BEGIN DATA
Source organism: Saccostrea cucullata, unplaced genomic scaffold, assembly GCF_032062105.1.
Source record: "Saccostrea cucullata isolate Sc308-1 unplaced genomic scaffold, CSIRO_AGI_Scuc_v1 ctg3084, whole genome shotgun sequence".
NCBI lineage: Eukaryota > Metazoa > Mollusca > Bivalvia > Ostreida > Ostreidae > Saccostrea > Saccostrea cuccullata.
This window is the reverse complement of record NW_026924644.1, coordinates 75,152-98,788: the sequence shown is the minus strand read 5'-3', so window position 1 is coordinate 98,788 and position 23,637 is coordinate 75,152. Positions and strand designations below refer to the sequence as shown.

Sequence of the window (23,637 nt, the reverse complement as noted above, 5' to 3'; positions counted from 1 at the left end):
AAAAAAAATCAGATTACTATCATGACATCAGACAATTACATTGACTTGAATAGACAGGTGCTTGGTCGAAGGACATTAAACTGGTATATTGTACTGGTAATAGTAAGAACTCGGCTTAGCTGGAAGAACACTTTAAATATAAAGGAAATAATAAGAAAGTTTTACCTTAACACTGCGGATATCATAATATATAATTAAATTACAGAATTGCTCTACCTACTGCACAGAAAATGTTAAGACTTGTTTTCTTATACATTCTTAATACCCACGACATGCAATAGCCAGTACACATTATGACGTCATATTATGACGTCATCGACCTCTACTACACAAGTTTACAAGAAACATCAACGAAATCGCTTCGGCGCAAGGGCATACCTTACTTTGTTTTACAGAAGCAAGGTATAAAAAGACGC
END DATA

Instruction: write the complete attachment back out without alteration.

Source organism: Saccostrea cucullata, unplaced genomic scaffold, assembly GCF_032062105.1.
Source record: "Saccostrea cucullata isolate Sc308-1 unplaced genomic scaffold, CSIRO_AGI_Scuc_v1 ctg3084, whole genome shotgun sequence".
NCBI lineage: Eukaryota > Metazoa > Mollusca > Bivalvia > Ostreida > Ostreidae > Saccostrea > Saccostrea cuccullata.
This window is the reverse complement of record NW_026924644.1, coordinates 75,152-98,788: the sequence shown is the minus strand read 5'-3', so window position 1 is coordinate 98,788 and position 23,637 is coordinate 75,152. Positions and strand designations below refer to the sequence as shown.

Sequence of the window (23,637 nt, the reverse complement as noted above, 5' to 3'; positions counted from 1 at the left end):
AAAAAAAATCAGATTACTATCATGACATCAGACAATTACATTGACTTGAATAGACAGGTGCTTGGTCGAAGGACATTAAACTGGTATATTGTACTGGTAATAGTAAGAACTCGGCTTAGCTGGAAGAACACTTTAAATATAAAGGAAATAATAAGAAAGTTTTACCTTAACACTGCGGATATCATAATATATAATTAAATTACAGAATTGCTCTACCTACTGCACAGAAAATGTTAAGACTTGTTTTCTTATACATTCTTAATACCCACGACATGCAATAGCCAGTACACATTATGACGTCATATTATGACGTCATCGACCTCTACTACACAAGTTTACAAGAAACATCAACGAAATCGCTTCGGCGCAAGGGCATACCTTACTTTGTTTTACAGAAGCAAGGTATAAAAAGACGC